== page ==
three 0.15 mg/kg doses of intravenous ondansetron, administered 30 minutes before
the start of chemotherapy and then at 4 and 8 hours after the first dose. Complete
control of emesis was achieved in 56% of patients.
Another open-label, non-comparative, single-arm study (S3A239) investigated the
efficacy of one intravenous dose of 0.15 mg/kg ondansetron followed by two oral
ondansetron doses of 4 mg for children aged < 12 years and 8 mg for children aged
12 years (total no. of children n= 28). Complete control of emesis was achieved in
42% of patients.


5.2

Pharmacokinetic properties
Following oral administration, ondansetron is passively and completely absorbed
from the gastrointestinal tract and undergoes first pass metabolism. Peak plasma
concentrations of about 30ng/mL are attained approximately 1.5 hours after an 8mg
dose. For doses above 8mg the increase in ondansetron systemic exposure with dose
is greater than proportional; this may reflect some reduction in first pass metabolism
at higher oral doses. Mean bioavailability in healthy male subjects, following the oral
administration of a single 8 mg tablet, is approximately 55 to 60%. Bioavailability,
following oral administration, is slightly enhanced by the presence of food but
unaffected by antacids.
The disposition of ondansetron following oral, intramuscular (IM) and
intravenous(IV) dosing is similar with a terminal half life of about 3 hours and steady
state volume of distribution of about 140L. Equivalent systemic exposure is achieved
after IM and IV administration of ondansetron.
A 4mg intravenous infusion of ondansetron given over 5 minutes results in peak
plasma concentrations of about 65ng/ml. Following intramuscular administration of

ondansetron, peak plasma concentrations of about 25ng/ml are attained within 10
minutes of injection.
Following administration of ondansetron suppository, plasma ondansetron
concentrations become detectable between 15 and 60 minutes after dosing.
Concentrations rise in an essentially linear fashion, until peak concentrations of 20-30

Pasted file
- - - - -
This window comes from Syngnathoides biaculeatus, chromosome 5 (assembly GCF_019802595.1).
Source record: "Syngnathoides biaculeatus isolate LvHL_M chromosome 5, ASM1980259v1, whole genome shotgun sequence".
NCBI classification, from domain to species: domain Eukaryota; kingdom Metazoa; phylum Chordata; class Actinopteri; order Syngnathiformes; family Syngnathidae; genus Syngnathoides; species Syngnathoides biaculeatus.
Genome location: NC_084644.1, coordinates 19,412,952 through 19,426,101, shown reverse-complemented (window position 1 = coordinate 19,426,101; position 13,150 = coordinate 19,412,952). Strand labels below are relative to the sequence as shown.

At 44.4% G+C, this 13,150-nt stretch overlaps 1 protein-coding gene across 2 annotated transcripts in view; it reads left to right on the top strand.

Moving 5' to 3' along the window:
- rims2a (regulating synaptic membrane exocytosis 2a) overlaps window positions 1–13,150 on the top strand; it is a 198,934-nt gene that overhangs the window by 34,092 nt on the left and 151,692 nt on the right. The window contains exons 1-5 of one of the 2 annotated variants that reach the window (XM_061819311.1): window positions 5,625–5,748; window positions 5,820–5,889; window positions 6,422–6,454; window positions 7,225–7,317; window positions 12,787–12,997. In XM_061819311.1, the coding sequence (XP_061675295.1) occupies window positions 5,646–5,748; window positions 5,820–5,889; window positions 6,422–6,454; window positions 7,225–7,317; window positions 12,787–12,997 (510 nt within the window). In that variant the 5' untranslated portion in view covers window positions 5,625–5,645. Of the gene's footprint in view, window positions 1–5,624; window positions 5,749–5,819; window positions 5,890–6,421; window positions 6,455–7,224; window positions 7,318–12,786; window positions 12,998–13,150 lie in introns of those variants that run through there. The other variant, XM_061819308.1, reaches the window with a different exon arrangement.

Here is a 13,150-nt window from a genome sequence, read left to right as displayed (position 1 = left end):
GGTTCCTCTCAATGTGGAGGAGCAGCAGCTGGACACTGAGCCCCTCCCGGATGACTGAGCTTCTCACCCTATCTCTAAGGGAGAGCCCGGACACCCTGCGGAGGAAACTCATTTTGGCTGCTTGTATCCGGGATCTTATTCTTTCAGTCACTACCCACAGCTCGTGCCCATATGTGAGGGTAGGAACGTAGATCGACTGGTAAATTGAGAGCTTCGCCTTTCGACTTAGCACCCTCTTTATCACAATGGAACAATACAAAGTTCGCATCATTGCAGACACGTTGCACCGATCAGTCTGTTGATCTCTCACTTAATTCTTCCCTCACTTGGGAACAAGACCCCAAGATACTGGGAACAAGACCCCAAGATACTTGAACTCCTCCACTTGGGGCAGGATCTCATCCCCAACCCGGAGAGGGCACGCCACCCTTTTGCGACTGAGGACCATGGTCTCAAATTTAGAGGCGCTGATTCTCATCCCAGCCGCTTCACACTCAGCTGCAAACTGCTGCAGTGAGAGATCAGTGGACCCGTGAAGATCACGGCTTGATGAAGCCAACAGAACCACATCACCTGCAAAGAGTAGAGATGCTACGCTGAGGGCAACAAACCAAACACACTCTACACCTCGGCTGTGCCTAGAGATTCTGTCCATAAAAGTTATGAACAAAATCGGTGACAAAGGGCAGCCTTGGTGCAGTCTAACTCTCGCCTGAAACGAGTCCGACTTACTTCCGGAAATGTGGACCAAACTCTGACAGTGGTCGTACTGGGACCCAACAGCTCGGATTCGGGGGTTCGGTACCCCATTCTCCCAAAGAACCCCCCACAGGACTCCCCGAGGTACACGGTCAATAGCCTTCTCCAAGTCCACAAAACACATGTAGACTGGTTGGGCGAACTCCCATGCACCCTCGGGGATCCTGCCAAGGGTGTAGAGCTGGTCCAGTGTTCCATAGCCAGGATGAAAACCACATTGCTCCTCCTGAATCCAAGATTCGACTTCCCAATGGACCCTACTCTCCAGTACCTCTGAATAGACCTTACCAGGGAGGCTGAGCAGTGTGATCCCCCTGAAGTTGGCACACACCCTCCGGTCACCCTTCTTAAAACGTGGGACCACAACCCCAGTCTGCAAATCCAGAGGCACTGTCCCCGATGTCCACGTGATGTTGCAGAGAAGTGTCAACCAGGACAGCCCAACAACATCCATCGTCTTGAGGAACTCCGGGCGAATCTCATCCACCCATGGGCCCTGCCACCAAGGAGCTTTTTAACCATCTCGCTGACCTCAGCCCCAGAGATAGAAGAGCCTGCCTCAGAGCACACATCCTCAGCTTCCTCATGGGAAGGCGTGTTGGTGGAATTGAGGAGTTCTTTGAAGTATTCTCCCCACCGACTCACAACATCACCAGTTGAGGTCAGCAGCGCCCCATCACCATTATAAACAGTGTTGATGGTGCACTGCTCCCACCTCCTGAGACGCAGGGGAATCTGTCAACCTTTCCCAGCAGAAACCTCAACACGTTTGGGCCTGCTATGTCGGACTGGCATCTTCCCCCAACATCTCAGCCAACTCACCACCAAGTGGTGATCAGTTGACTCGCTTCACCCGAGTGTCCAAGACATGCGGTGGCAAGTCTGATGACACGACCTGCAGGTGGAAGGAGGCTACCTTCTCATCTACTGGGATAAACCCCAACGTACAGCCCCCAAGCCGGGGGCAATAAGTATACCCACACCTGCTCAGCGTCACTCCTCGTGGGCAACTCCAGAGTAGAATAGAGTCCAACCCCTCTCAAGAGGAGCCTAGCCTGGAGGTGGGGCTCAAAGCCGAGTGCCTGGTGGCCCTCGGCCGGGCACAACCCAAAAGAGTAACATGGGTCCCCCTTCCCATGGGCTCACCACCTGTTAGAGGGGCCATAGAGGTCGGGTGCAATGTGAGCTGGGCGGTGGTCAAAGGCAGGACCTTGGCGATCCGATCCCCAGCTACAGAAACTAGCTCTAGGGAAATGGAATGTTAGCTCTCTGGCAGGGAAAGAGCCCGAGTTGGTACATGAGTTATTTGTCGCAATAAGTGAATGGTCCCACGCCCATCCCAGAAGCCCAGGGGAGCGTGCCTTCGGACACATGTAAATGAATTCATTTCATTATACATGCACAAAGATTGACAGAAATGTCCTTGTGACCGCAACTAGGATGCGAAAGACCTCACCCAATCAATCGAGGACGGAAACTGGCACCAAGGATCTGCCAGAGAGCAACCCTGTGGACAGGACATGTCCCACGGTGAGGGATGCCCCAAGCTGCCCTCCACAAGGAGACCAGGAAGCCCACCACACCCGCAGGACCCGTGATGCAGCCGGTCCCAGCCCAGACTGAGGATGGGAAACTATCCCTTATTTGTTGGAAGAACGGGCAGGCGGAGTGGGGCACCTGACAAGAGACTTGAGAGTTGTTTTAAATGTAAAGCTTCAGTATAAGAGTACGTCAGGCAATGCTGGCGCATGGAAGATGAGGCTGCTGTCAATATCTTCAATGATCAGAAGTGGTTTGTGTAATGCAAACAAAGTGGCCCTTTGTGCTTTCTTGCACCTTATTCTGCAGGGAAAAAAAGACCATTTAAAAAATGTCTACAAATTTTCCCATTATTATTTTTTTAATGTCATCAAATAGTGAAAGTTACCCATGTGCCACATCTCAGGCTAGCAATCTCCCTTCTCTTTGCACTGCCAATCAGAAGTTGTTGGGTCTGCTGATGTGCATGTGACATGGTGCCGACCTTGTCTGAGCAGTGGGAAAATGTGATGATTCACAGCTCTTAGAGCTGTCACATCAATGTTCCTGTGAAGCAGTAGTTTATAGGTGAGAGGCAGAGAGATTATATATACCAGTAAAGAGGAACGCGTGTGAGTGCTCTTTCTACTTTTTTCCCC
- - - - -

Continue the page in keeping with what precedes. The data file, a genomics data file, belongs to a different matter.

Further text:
ng/ml are attained, typically 6 hours after dosing. Plasma concentrations then fall, but
at a slower rate than observed following oral dosing due to continued absorption of
ondansetron. The absolute bioavailability of ondansetron from the suppository is
approximately 60% and is not affected by gender. The half life of the elimination
phase following suppository administration is determined by the rate of ondansetron
absorption, not systemic clearance and is approximately 6 hours. Females show a
small, clinically insignificant, increase in half-life in comparison with males.
Ondansetron is not highly protein bound (70-76%). Ondansetron is cleared from the
systemic circulation predominantly by hepatic metabolism through multiple
enzymatic pathways. Less than 5% of the absorbed dose is excreted unchanged in the
urine. The absence of the enzyme CYP2D6 (the debrisoquine polymorphism) has no
effect on ondansetron's pharmacokinetics. The pharmacokinetic properties of
ondansetron are unchanged on repeat dosing.
Special Patient Populations
Gender
Gender differences were shown in the disposition of ondansetron, with females
having a greater rate and extent of absorption following an oral dose and reduced
systemic clearance and volume of distribution (adjusted for weight).
Children and Adolescents (aged 1 month to 17 years)
In paediatric patients aged 1 to 4 months (n=19) undergoing surgery, weight
normalised clearance was approximately 30% slower than in patients aged 5 to 24
months (n=22) but comparable to the patients aged 3 to 12 years. The half-life in the
patient population aged 1 to 4 month was reported to average 6.7 hours compared to
2.9 hours for patients in the 5 to 24 month and 3 to 12 year age range. The
differences in pharmacokinetic parameters in the 1 to 4 month patient population can
be explained in part by the higher percentage of total body water in neonates and
infants and a higher volume of distribution for water soluble drugs like ondansetron.
In paediatric patients aged 3 to 12 years undergoing elective surgery with general
anaesthesia, the absolute values for both the clearance and volume of distribution of
ondansetron were reduced in comparison to values with adult patients. Both
parameters increased in a linear fashion with weight and by 12 years of age, the
values were approaching those of young adults. When clearance and volume of
distribution values were normalised by body weight, the values for these parameters